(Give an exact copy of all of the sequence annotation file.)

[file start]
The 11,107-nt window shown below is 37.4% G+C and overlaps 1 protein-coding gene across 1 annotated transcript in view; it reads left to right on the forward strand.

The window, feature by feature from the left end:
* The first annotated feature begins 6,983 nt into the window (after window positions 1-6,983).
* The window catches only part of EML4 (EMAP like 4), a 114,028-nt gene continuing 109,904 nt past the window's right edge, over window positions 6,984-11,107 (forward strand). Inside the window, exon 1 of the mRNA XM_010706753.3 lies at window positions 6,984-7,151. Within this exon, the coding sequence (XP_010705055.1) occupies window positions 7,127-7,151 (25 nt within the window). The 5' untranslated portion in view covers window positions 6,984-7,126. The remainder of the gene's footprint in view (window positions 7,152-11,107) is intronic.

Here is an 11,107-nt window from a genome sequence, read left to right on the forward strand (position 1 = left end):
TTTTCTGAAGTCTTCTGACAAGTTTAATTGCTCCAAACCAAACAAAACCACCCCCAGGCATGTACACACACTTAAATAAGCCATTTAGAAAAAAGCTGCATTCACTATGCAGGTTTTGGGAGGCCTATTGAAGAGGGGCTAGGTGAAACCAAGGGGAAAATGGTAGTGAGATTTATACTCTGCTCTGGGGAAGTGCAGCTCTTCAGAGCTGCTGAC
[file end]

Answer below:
The 11,107-nt window shown below is 37.4% G+C and overlaps 1 protein-coding gene across 1 annotated transcript in view; it reads left to right on the forward strand.

The window, feature by feature from the left end:
* The first annotated feature begins 6,983 nt into the window (after window positions 1-6,983).
* The window catches only part of EML4 (EMAP like 4), a 114,028-nt gene continuing 109,904 nt past the window's right edge, over window positions 6,984-11,107 (forward strand). Inside the window, exon 1 of the mRNA XM_010706753.3 lies at window positions 6,984-7,151. Within this exon, the coding sequence (XP_010705055.1) occupies window positions 7,127-7,151 (25 nt within the window). The 5' untranslated portion in view covers window positions 6,984-7,126. The remainder of the gene's footprint in view (window positions 7,152-11,107) is intronic.

Here is an 11,107-nt window from a genome sequence, read left to right on the forward strand (position 1 = left end):
TTTTCTGAAGTCTTCTGACAAGTTTAATTGCTCCAAACCAAACAAAACCACCCCCAGGCATGTACACACACTTAAATAAGCCATTTAGAAAAAAGCTGCATTCACTATGCAGGTTTTGGGAGGCCTATTGAAGAGGGGCTAGGTGAAACCAAGGGGAAAATGGTAGTGAGATTTATACTCTGCTCTGGGGAAGTGCAGCTCTTCAGAGCTGCTGAC